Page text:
Delia Stefenel is an academic and researcher in the field of migration studies. She holds a PhD in Sociology from the University of Bucharest with a thesis on the cultural models in conflictual communication. She has taught at universities from Romanian, Germany, and Greece. In her publications, she researches primarily the topic of Romanians’ migrants in Greece, including their difficulties in adapting to the Greek society, as well as patterns of cultural communication. She is the co-founder of the European Social Impact Institute (http://esi-institute.eu/), an organization based in Romania which aims to provide consultancy, engage in research and to conduct activities meant to stimulate social change in communities in need.
You are an international migration researcher. How did you come to study migration?
My concern for the study of migration comes from my biographical background. I lived in Greece for ten years. There, I started to do the first research among the Romanian migrants, of the first generation, who lived in the Greek metropolitan area. At “Contemporary Balkans”, a cultural society for Romanians in Greece and even for Greeks who lived or had something in common with Romania, I set up a laboratory of sociology of migration, together with Monica Săvulescu Voudouri, from whom I learned how field research is done in the study of migration. There, we collected data related to the adaptation of Romanians in Greece, ethnic jobs, transnationalism, who they are, how they came to Greece (sometimes clandestinely), what they feel, what they do, or what Romanians would like to do in Greece. I have met special people among them, with life stories full of emotion. Some of them allowed me to record their stories and carry them on, with others I still keep in touch today, scattered in different parts of the world, on the second or even third migration.
How do you think the 2015 refugee crisis was managed in the European Union and in Romania?
If we look at official statistics (UNHCR), every two seconds a person is forced to migrate due to conflict or violence. The large influx of refugees to European countries has been unprecedented in recent decades, which on the one hand has generated chaos, tension, fear, overcrowded campuses in transit countries, but on the other hand, has led to a raising awareness of the host communities towards each other and to an adjustment of migration policies and asylum procedures.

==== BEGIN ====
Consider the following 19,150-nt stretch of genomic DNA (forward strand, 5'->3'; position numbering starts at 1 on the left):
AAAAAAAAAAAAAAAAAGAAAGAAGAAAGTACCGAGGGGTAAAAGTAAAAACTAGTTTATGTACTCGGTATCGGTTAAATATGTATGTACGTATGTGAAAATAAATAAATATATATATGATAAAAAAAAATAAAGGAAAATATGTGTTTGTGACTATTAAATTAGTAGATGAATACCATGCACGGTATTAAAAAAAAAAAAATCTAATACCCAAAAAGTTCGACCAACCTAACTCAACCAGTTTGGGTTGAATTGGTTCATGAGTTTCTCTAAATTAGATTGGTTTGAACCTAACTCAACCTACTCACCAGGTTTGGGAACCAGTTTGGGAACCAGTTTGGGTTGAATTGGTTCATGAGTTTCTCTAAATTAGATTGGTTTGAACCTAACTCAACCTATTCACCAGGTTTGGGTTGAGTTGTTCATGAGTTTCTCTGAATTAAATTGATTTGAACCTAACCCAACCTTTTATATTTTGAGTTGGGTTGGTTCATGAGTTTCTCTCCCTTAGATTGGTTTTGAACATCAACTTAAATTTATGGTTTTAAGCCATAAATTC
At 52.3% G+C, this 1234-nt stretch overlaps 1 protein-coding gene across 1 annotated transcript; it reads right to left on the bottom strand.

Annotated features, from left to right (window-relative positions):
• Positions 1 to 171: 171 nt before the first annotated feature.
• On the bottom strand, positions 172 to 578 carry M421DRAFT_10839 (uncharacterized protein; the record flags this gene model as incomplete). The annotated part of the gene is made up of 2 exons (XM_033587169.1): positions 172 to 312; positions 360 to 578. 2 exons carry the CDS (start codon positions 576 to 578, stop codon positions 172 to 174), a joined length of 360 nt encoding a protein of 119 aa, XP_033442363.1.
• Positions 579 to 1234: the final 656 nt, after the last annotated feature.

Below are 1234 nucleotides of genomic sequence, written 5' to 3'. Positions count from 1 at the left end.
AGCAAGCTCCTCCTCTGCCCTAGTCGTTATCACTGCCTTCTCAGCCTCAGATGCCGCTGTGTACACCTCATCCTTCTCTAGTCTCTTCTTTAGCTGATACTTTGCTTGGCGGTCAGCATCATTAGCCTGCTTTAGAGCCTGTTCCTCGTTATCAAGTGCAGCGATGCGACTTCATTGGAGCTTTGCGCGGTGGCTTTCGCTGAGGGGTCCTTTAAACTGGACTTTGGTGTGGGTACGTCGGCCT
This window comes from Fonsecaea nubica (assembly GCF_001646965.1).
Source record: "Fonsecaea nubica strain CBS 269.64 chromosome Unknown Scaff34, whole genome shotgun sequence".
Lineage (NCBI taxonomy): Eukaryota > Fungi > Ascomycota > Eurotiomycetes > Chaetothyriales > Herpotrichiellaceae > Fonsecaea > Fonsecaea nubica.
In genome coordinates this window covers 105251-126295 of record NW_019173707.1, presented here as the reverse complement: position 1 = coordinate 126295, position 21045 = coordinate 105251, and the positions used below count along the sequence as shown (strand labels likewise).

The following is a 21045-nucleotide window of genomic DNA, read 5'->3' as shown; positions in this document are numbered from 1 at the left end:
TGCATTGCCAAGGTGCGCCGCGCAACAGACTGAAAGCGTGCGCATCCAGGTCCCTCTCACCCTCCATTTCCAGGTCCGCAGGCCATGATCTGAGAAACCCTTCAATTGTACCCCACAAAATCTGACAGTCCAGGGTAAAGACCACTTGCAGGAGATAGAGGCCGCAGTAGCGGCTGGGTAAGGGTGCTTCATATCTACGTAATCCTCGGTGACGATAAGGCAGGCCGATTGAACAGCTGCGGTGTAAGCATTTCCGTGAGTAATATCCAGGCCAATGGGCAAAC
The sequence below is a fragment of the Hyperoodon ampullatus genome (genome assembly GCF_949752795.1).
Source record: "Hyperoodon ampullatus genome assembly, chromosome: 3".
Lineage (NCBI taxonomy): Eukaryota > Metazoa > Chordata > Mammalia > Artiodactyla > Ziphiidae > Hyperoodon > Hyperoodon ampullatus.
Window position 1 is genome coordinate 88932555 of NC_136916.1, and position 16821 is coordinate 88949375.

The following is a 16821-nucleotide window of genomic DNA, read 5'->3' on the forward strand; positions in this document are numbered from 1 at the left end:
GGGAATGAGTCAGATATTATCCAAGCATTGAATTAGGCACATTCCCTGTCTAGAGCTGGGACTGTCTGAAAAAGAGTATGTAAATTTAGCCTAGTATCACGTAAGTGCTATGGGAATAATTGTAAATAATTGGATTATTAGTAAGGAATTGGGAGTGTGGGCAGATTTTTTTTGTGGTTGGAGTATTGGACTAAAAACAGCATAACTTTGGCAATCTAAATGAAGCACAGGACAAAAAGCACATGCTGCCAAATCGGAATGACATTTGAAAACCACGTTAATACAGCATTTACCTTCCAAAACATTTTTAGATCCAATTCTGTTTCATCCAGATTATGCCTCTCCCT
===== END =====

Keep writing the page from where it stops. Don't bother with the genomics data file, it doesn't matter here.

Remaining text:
How complicated is the process of integrating immigrants in Romania, especially those from the Middle East, who have a different religion?
Integration, by its very definition, is a two-way process: on the one hand, it involves maintaining the culture of the migrant/refugee, and on the other hand, maintaining contact with members of the majority society. Efforts are needed on both sides to facilitate knowledge and the acceptance of cultural diversity in communities with a heterogeneous cultural background, where a longer-term favorable cohabitation is sought, to the detriment of marginalization or assimilation.
What resources do you think immigrants/refugees need to successfully integrate into Romanian society?
The capitalization of the resources needed for the migrants/refugees to better integrate depends to a large extent on their status and residence plans. Romania remains a transit country for many refugees, who are either subject to international regulations (e.g., the Dublin Regulation), or transit through Romania, using the Balkan or Black Sea route, or decide to settle permanently here. The resources can vary from the necessary resources in the reception centers, covering the basic needs, medical, psychological, legal assistance, cultural mediation, to resources and educational integration programs, on the labor market and in the community.
Can you tell us about your civic involvement in projects related to immigrants and refugees?
Over the years I have participated in projects with and for immigrants/refugees. But the experience that struck me the most was a working visit to the refugee centers on the island of Lesbos, Greece. At the time of my visit, in 2019, there were 13.000 residents in a capacity of 3.000, only on the Moria campus. The refugees were in a continuous state of survival, waiting for their case to be resolved. The staff at the reception centers and the organizations active on campus were trying their best to meet the needs of the newcomers, which were completely different from ours.
Translated by Fawzia G. Rehejeh